If someone offered you a break on your rent, would you take it? Folks at Savannah's Windmill Apartments thought they were signing up for great deals. Instead they got one big financial headache. Tenants say they were offered incentives to pay their rent early, anywhere from $50 to a free month's rent. It turns out all these deals were unauthorized. The property manager split, and the owners want the rest of their money.
Tenant Will Grant thought he was saving some cash. His property manager offered discounts for the first dozen tenants who paid their rent early. And, if you won a raffle, rent would be free one month. "I'm a full-time student," he told us. "I can use all the help I can get."
Every month, these deals were posted on tenants' doors. This week, they had a new letter on their doors, a warning telling them all deals they had paid for were unauthorized and their property manager had skipped town.
Just like Grant, Jim Harnisch jumped at the offers. "Well, I was a little suspicious," he said. "That's why I started keeping better receipts." He guessed right. Now, he and the rest the Windmill tenants who paid their rent early looking for deals have to scrape up their receipts. The complex's owners sent a letter to all the residents, warning if they can't prove they had a deal, they'll have to pay up.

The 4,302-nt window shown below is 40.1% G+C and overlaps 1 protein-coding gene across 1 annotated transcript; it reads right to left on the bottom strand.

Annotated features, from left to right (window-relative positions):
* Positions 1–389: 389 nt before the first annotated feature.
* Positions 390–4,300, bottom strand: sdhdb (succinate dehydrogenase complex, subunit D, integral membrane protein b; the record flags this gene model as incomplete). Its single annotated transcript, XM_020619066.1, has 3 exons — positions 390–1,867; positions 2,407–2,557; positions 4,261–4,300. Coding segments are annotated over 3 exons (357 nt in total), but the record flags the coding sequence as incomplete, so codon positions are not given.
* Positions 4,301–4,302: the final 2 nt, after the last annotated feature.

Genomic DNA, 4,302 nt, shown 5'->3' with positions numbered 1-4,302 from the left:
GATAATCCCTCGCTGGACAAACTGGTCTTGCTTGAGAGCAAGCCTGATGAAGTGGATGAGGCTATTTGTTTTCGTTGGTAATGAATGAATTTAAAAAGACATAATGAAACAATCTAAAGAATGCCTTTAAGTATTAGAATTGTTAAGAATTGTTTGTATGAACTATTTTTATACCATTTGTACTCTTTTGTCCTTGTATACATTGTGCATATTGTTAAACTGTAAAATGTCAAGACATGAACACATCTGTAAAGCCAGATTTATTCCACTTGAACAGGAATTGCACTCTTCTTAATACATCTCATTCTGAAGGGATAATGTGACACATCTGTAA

"Hopefully they can honor the discounts," said Will Grant. "If they can't, then many of us are ready to go." (Grant did save all of his receipts.)
We spoke with the asset manager for Windmill Apartments. She claims, in spite of the letter, no one will be forced to pay additional money. They are just asking for cooperation from tenants. Meanwhile, tenants say they will be contacting the attorney general's office and their own attorneys if they are forced to make up the difference for the bogus bargains they were given.